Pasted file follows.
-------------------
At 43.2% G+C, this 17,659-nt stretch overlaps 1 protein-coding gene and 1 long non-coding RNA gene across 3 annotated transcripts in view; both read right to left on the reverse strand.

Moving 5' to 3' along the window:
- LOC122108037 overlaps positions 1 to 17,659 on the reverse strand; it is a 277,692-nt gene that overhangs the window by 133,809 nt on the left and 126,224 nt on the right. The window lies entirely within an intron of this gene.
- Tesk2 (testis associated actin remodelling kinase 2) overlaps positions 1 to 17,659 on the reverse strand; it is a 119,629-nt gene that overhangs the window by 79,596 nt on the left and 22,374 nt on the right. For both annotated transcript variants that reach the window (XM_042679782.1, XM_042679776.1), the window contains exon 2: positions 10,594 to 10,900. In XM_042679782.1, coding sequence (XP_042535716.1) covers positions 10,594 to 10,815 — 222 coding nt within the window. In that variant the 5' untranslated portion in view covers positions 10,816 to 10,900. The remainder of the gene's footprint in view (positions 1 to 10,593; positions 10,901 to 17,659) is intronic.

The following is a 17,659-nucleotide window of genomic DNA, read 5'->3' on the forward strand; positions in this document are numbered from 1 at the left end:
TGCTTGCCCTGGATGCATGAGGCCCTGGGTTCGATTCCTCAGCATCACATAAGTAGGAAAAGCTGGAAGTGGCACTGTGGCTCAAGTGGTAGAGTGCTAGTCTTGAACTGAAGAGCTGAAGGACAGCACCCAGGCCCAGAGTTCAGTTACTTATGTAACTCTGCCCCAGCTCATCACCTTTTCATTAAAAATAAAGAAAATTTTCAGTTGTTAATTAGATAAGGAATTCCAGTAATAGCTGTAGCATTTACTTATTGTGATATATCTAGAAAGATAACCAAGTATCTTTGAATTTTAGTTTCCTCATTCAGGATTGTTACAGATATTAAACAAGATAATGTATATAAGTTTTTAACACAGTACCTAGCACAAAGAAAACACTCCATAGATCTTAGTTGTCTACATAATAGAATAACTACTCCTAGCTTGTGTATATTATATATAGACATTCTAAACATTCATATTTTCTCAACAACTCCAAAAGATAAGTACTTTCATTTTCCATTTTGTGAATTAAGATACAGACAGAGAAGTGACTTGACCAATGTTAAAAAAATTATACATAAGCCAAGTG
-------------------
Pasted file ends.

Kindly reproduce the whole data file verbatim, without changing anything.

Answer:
At 43.2% G+C, this 17,659-nt stretch overlaps 1 protein-coding gene and 1 long non-coding RNA gene across 3 annotated transcripts in view; both read right to left on the reverse strand.

Moving 5' to 3' along the window:
- LOC122108037 overlaps positions 1 to 17,659 on the reverse strand; it is a 277,692-nt gene that overhangs the window by 133,809 nt on the left and 126,224 nt on the right. The window lies entirely within an intron of this gene.
- Tesk2 (testis associated actin remodelling kinase 2) overlaps positions 1 to 17,659 on the reverse strand; it is a 119,629-nt gene that overhangs the window by 79,596 nt on the left and 22,374 nt on the right. For both annotated transcript variants that reach the window (XM_042679782.1, XM_042679776.1), the window contains exon 2: positions 10,594 to 10,900. In XM_042679782.1, coding sequence (XP_042535716.1) covers positions 10,594 to 10,815 — 222 coding nt within the window. In that variant the 5' untranslated portion in view covers positions 10,816 to 10,900. The remainder of the gene's footprint in view (positions 1 to 10,593; positions 10,901 to 17,659) is intronic.

The following is a 17,659-nucleotide window of genomic DNA, read 5'->3' on the forward strand; positions in this document are numbered from 1 at the left end:
TGCTTGCCCTGGATGCATGAGGCCCTGGGTTCGATTCCTCAGCATCACATAAGTAGGAAAAGCTGGAAGTGGCACTGTGGCTCAAGTGGTAGAGTGCTAGTCTTGAACTGAAGAGCTGAAGGACAGCACCCAGGCCCAGAGTTCAGTTACTTATGTAACTCTGCCCCAGCTCATCACCTTTTCATTAAAAATAAAGAAAATTTTCAGTTGTTAATTAGATAAGGAATTCCAGTAATAGCTGTAGCATTTACTTATTGTGATATATCTAGAAAGATAACCAAGTATCTTTGAATTTTAGTTTCCTCATTCAGGATTGTTACAGATATTAAACAAGATAATGTATATAAGTTTTTAACACAGTACCTAGCACAAAGAAAACACTCCATAGATCTTAGTTGTCTACATAATAGAATAACTACTCCTAGCTTGTGTATATTATATATAGACATTCTAAACATTCATATTTTCTCAACAACTCCAAAAGATAAGTACTTTCATTTTCCATTTTGTGAATTAAGATACAGACAGAGAAGTGACTTGACCAATGTTAAAAAAATTATACATAAGCCAAGTG